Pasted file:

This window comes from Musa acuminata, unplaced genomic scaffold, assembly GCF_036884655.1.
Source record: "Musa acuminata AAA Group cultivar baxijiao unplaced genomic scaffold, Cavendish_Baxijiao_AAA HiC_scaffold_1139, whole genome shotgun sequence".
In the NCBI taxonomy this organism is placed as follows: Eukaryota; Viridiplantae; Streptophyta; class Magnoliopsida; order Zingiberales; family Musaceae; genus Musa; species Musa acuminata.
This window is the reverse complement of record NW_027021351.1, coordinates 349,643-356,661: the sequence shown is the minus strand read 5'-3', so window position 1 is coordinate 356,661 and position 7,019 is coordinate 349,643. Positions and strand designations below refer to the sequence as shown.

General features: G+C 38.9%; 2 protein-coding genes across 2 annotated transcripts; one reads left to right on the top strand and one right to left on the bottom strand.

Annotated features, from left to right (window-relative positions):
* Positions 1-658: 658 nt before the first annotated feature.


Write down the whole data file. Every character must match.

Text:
This window comes from Musa acuminata, unplaced genomic scaffold, assembly GCF_036884655.1.
Source record: "Musa acuminata AAA Group cultivar baxijiao unplaced genomic scaffold, Cavendish_Baxijiao_AAA HiC_scaffold_1139, whole genome shotgun sequence".
In the NCBI taxonomy this organism is placed as follows: Eukaryota; Viridiplantae; Streptophyta; class Magnoliopsida; order Zingiberales; family Musaceae; genus Musa; species Musa acuminata.
This window is the reverse complement of record NW_027021351.1, coordinates 349,643-356,661: the sequence shown is the minus strand read 5'-3', so window position 1 is coordinate 356,661 and position 7,019 is coordinate 349,643. Positions and strand designations below refer to the sequence as shown.

General features: G+C 38.9%; 2 protein-coding genes across 2 annotated transcripts; one reads left to right on the top strand and one right to left on the bottom strand.

Annotated features, from left to right (window-relative positions):
* Positions 1-658: 658 nt before the first annotated feature.